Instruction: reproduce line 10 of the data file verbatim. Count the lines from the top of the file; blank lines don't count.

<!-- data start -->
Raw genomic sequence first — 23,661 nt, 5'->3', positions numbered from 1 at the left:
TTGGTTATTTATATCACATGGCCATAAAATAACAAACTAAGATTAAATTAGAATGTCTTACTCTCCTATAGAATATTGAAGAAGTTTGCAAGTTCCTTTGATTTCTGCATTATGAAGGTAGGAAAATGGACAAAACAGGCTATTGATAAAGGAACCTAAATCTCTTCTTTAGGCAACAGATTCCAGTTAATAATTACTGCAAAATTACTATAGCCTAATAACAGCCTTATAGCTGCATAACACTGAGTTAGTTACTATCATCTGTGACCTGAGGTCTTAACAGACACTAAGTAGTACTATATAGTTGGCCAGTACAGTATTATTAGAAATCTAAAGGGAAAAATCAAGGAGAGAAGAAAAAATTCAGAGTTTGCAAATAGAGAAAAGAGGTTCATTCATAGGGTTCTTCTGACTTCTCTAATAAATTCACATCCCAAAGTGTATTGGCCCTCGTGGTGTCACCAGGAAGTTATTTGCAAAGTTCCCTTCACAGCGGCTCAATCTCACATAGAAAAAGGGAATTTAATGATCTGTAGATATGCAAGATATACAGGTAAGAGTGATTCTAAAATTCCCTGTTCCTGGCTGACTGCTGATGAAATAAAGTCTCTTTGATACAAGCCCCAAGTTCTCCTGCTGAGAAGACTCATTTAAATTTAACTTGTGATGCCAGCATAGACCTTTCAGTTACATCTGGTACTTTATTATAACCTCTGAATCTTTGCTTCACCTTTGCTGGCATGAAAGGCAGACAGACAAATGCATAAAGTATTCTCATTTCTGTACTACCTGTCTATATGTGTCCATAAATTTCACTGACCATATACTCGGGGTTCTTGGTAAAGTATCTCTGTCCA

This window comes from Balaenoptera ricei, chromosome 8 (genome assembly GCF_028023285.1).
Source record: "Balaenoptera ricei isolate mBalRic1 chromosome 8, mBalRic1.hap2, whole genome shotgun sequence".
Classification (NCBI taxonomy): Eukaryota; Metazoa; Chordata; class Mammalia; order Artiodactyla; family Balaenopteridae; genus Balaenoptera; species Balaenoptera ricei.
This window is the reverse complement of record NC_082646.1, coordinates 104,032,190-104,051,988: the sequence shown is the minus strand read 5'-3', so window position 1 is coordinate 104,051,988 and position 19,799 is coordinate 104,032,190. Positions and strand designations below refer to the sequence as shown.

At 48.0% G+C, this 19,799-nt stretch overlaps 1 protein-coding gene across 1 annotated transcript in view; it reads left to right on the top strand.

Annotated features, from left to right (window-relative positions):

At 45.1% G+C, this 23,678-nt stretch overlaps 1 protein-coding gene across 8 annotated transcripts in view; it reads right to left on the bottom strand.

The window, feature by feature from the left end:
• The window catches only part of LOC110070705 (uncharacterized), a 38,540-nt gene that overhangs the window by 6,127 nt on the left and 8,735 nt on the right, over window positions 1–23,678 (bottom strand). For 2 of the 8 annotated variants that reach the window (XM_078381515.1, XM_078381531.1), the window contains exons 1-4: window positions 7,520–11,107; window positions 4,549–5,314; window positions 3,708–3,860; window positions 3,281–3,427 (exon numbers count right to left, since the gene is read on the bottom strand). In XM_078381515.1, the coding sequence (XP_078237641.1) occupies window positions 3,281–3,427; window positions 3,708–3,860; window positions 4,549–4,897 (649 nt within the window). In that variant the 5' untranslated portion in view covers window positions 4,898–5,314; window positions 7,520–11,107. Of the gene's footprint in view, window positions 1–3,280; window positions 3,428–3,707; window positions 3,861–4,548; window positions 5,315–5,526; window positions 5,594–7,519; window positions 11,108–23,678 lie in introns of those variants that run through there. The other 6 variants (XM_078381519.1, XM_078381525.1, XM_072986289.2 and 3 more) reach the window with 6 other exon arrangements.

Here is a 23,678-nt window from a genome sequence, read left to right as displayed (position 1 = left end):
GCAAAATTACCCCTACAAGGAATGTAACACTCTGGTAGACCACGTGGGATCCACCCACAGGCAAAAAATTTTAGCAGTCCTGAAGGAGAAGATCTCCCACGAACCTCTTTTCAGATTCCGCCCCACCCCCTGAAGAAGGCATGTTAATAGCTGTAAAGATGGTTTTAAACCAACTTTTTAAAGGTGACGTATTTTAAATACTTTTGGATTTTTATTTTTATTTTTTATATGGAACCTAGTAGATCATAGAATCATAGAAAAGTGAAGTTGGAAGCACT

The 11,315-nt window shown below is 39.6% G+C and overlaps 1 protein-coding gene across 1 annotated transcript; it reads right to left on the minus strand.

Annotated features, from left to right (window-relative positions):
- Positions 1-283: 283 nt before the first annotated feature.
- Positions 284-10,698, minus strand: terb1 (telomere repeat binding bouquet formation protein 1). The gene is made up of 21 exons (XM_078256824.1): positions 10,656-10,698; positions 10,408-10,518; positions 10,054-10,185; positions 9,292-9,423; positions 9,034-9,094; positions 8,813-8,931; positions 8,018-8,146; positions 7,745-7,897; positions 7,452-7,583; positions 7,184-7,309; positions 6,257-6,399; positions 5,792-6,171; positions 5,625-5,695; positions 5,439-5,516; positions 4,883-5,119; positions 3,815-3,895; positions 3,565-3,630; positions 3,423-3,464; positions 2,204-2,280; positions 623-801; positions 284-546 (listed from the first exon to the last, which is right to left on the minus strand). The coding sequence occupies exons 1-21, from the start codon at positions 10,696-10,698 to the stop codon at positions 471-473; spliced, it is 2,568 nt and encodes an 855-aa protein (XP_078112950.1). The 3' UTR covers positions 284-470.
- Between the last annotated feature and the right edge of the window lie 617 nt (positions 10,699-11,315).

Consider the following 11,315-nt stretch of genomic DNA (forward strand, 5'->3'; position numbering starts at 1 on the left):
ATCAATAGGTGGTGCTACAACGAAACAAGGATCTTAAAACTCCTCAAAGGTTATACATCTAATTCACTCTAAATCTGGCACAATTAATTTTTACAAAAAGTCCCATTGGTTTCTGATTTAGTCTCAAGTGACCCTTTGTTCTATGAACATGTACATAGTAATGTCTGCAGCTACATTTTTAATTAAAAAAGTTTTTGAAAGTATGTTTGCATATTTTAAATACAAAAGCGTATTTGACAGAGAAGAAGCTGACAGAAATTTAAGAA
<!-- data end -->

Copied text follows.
The window, feature by feature from the left end: